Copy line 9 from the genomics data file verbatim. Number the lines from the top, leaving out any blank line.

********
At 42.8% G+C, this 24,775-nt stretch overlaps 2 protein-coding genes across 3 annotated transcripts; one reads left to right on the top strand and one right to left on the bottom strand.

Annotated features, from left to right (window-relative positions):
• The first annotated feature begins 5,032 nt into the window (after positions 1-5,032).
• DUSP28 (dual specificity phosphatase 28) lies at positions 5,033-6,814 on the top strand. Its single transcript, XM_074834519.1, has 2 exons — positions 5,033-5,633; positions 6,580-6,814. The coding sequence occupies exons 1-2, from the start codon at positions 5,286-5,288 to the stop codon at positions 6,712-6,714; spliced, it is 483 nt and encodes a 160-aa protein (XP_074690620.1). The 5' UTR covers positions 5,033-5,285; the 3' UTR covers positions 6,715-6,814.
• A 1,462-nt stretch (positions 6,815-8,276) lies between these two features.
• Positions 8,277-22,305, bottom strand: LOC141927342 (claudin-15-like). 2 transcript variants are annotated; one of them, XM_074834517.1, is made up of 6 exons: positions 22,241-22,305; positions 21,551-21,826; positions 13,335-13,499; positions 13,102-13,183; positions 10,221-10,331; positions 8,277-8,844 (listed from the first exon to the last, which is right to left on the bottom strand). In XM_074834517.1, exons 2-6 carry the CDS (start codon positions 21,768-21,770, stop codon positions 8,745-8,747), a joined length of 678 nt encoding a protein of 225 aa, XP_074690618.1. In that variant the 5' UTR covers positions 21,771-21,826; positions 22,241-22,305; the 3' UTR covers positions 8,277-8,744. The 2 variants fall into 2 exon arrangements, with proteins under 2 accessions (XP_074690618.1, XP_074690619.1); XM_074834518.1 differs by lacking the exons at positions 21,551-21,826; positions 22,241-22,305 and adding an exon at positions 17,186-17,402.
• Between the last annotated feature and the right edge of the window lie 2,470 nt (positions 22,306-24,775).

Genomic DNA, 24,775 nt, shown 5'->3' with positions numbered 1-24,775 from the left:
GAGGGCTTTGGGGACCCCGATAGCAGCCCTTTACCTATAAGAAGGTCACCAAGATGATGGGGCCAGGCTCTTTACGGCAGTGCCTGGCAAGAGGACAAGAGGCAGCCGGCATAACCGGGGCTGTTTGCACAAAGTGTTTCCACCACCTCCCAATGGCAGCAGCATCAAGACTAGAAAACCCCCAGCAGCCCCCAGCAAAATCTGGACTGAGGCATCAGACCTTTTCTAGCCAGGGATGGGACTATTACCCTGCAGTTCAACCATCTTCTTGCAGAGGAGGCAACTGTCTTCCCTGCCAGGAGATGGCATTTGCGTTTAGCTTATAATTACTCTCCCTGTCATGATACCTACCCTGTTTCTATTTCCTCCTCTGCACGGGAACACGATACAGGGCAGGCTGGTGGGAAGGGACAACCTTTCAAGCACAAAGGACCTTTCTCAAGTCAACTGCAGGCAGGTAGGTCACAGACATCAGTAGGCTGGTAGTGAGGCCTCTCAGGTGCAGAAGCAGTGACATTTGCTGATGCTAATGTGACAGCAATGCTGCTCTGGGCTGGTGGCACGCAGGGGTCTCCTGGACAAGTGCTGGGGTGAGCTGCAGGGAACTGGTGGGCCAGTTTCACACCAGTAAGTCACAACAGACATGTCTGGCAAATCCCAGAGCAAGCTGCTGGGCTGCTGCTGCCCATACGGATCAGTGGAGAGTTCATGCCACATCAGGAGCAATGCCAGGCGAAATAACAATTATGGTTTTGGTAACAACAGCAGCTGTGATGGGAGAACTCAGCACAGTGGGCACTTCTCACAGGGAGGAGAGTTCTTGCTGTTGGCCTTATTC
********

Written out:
GAGGGCTTTGGGGACCCCGATAGCAGCCCTTTACCTATAAGAAGGTCACCAAGATGATGGGGCCAGGCTCTTTACGGCAGTGCCTGGCAAGAGGACAAGAGGCAGCCGGCATAACCGGGGCTGTTTGCACAAAGTGTTTCCACCACCTCCCAATGGCAGCAGCATCAAGACTAGAAAACCCCCAGCAGCCCCCAGCAAAATCTGGACTGAGGCATCAGACCTTTTCTAGCCAGGGATGGGACTATTACCCTGCAGTTCAACCATCTTCTTGCAGAGGAGGCAACTGTCTTCCCTGCCAGGAGATGGCATTTGCGTTTAGCTTATAATTACTCTCCCTGTCATGATACCTACCCTGTTTCTATTTCCTCCTCTGCACGGGAACACGATACAGGGCAGGCTGGTGGGAAGGGACAACCTTTCAAGCACAAAGGACCTTTCTCAAGTCAACTGCAGGCAGGTAGGTCACAGACATCAGTAGGCTGGTAGTGAGGCCTCTCAGGTGCAGAAGCAGTGACATTTGCTGATGCTAATGTGACAGCAATGCTGCTCTGGGCTGGTGGCACGCAGGGGTCTCCTGGACAAGTGCTGGGGTGAGCTGCAGGGAACTGGTGGGCCAGTTTCACACCAGTAAGTCACAACAGACATGTCTGGCAAATCCCAGAGCAAGCTGCTGGGCTGCTGCTGCCCATACGGATCAGTGGAGAGTTCATGCCACATCAGGAGCAATGCCAGGCGAAATAACAATTATGGTTTTGGTAACAACAGCAGCTGTGATGGGAGAACTCAGCACAGTGGGCACTTCTCACAGGGAGGAGAGTTCTTGCTGTTGGCCTTATTC